It is Wednesday, December 14, 2016–finals week for my first semester of grad school. I woke up from a long nap after my last final with one take-home set of essay questions left to complete. There was an intense feeling of sorrow for what was completed already. I’m not talking about the school work, although I may miss some of it next semester. It’s more about the people I got to spend time with who won’t be the same mix of people ever again. Most of them will be with me through the second semester of intro classes, but not all of them. After this summer’s course in Greek, our schedules will diverge widely, and so will the arcs of our career paths. Of course, it was meant to be this way, and there is nothing unexpected.
Still, for me, there is always sorrow in that things come to pass and you can’t get them back except in poorly reconstructed dreams and memories. For a couple of years now, I have these perennially running memories of things that are simply impressions of muggy, spring days in the Midwest. Days spent during high school or college when so much of my life was still in front of me, and yet even then I would at times lament the passing of things and feel myself to be an old man who was running out of time.
This is how easily life can fool you into thinking you are immortal. You don’t spend all of your time thinking about death, and if you don’t bother to look in the mirror much, you look down at yourself and even at the age of forty, you see a body that more or less looks like the one you had as a teenager. Except for times of illness or great pain, you continue to feel like living and being should just go on forever. Of course, they won’t, and now perhaps you have lived more of your life than less of it.
I am dawdling, and not feeling especially excited about starting the last part of my finals work. My take home essays are about long-dead leaders of the Church, and I am tired of writing and thinking about people and concepts someone else has mandated I think about. I am ready to relax for a bit, and let my mind wander. I want to think about how God could exist and operate outside of rigid Christian theological paradigms, and consider what the Jewish people have to say about their own Bible, but also read about what other people in the Ancient Near East were doing and thinking at the same time the Bible was being written. I am feeling rather ambiguous about my goal to become a pastor–I haven’t written it off, but I am disappointed in how my churches behaved toward me when I explained what I was setting out to do. I wish the pastor in Waco would have told me straight up that she thought I wasn’t pastoral material, if that’s how she felt, instead of kind of pushing me back onto the church in Austin, where I was told that I should have stayed in Waco.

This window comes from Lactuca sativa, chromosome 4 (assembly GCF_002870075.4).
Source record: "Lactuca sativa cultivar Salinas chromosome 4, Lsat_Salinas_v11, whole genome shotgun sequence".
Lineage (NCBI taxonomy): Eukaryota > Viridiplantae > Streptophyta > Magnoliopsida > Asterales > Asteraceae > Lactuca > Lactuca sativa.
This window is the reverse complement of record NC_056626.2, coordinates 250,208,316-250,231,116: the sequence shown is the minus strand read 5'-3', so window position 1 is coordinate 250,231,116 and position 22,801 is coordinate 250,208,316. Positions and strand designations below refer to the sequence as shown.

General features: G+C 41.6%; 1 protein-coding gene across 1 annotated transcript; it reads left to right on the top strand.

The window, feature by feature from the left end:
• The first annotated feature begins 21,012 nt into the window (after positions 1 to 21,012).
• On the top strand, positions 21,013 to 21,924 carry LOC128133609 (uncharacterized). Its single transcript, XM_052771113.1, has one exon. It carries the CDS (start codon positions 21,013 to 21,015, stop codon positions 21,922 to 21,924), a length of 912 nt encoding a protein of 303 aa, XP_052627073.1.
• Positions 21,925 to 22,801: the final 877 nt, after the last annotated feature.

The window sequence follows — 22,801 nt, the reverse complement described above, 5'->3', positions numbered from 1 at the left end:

Converting to some other denomination doesn’t appeal widely to me, but neither does remaining a Presbyterian. I no longer have the strong sense of conviction that I was taken with right after I quit my job at IS. I may want to be an academic. The world might turn to complete shit with Herr Drumpf in charge of everything, and none of these considerations will amount to anything at all.